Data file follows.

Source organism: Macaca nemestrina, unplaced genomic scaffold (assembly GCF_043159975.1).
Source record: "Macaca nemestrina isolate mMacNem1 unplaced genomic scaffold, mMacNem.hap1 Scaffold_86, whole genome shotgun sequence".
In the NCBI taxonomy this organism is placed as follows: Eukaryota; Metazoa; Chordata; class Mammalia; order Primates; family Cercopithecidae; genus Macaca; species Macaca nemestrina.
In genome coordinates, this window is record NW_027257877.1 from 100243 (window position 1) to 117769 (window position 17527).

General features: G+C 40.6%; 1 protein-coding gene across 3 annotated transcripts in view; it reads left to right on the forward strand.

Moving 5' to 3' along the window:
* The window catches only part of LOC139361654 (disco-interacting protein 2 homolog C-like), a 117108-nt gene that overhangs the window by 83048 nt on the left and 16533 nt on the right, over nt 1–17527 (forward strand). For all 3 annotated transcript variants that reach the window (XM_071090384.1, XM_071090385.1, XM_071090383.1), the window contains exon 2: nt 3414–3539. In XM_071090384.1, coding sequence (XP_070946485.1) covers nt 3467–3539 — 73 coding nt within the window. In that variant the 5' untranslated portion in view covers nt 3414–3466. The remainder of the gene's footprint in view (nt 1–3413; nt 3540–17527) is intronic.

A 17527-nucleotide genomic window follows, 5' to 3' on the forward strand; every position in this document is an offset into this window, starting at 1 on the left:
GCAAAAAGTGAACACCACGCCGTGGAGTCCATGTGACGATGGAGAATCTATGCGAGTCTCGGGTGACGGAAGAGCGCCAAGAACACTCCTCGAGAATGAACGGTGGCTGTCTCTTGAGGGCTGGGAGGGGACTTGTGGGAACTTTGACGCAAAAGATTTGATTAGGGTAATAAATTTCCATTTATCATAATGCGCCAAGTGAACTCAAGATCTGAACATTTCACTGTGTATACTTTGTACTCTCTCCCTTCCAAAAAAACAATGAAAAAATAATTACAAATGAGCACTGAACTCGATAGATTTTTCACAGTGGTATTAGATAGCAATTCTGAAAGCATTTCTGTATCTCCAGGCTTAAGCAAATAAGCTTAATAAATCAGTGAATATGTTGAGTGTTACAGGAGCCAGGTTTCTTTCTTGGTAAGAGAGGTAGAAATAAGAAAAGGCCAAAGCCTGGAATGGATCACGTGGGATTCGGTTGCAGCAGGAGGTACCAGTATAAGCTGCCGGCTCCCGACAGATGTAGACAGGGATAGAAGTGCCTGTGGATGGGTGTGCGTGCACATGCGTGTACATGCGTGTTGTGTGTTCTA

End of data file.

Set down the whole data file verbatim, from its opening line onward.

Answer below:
Source organism: Macaca nemestrina, unplaced genomic scaffold (assembly GCF_043159975.1).
Source record: "Macaca nemestrina isolate mMacNem1 unplaced genomic scaffold, mMacNem.hap1 Scaffold_86, whole genome shotgun sequence".
In the NCBI taxonomy this organism is placed as follows: Eukaryota; Metazoa; Chordata; class Mammalia; order Primates; family Cercopithecidae; genus Macaca; species Macaca nemestrina.
In genome coordinates, this window is record NW_027257877.1 from 100243 (window position 1) to 117769 (window position 17527).

General features: G+C 40.6%; 1 protein-coding gene across 3 annotated transcripts in view; it reads left to right on the forward strand.

Moving 5' to 3' along the window:
* The window catches only part of LOC139361654 (disco-interacting protein 2 homolog C-like), a 117108-nt gene that overhangs the window by 83048 nt on the left and 16533 nt on the right, over nt 1–17527 (forward strand). For all 3 annotated transcript variants that reach the window (XM_071090384.1, XM_071090385.1, XM_071090383.1), the window contains exon 2: nt 3414–3539. In XM_071090384.1, coding sequence (XP_070946485.1) covers nt 3467–3539 — 73 coding nt within the window. In that variant the 5' untranslated portion in view covers nt 3414–3466. The remainder of the gene's footprint in view (nt 1–3413; nt 3540–17527) is intronic.

A 17527-nucleotide genomic window follows, 5' to 3' on the forward strand; every position in this document is an offset into this window, starting at 1 on the left:
GCAAAAAGTGAACACCACGCCGTGGAGTCCATGTGACGATGGAGAATCTATGCGAGTCTCGGGTGACGGAAGAGCGCCAAGAACACTCCTCGAGAATGAACGGTGGCTGTCTCTTGAGGGCTGGGAGGGGACTTGTGGGAACTTTGACGCAAAAGATTTGATTAGGGTAATAAATTTCCATTTATCATAATGCGCCAAGTGAACTCAAGATCTGAACATTTCACTGTGTATACTTTGTACTCTCTCCCTTCCAAAAAAACAATGAAAAAATAATTACAAATGAGCACTGAACTCGATAGATTTTTCACAGTGGTATTAGATAGCAATTCTGAAAGCATTTCTGTATCTCCAGGCTTAAGCAAATAAGCTTAATAAATCAGTGAATATGTTGAGTGTTACAGGAGCCAGGTTTCTTTCTTGGTAAGAGAGGTAGAAATAAGAAAAGGCCAAAGCCTGGAATGGATCACGTGGGATTCGGTTGCAGCAGGAGGTACCAGTATAAGCTGCCGGCTCCCGACAGATGTAGACAGGGATAGAAGTGCCTGTGGATGGGTGTGCGTGCACATGCGTGTACATGCGTGTTGTGTGTTCTA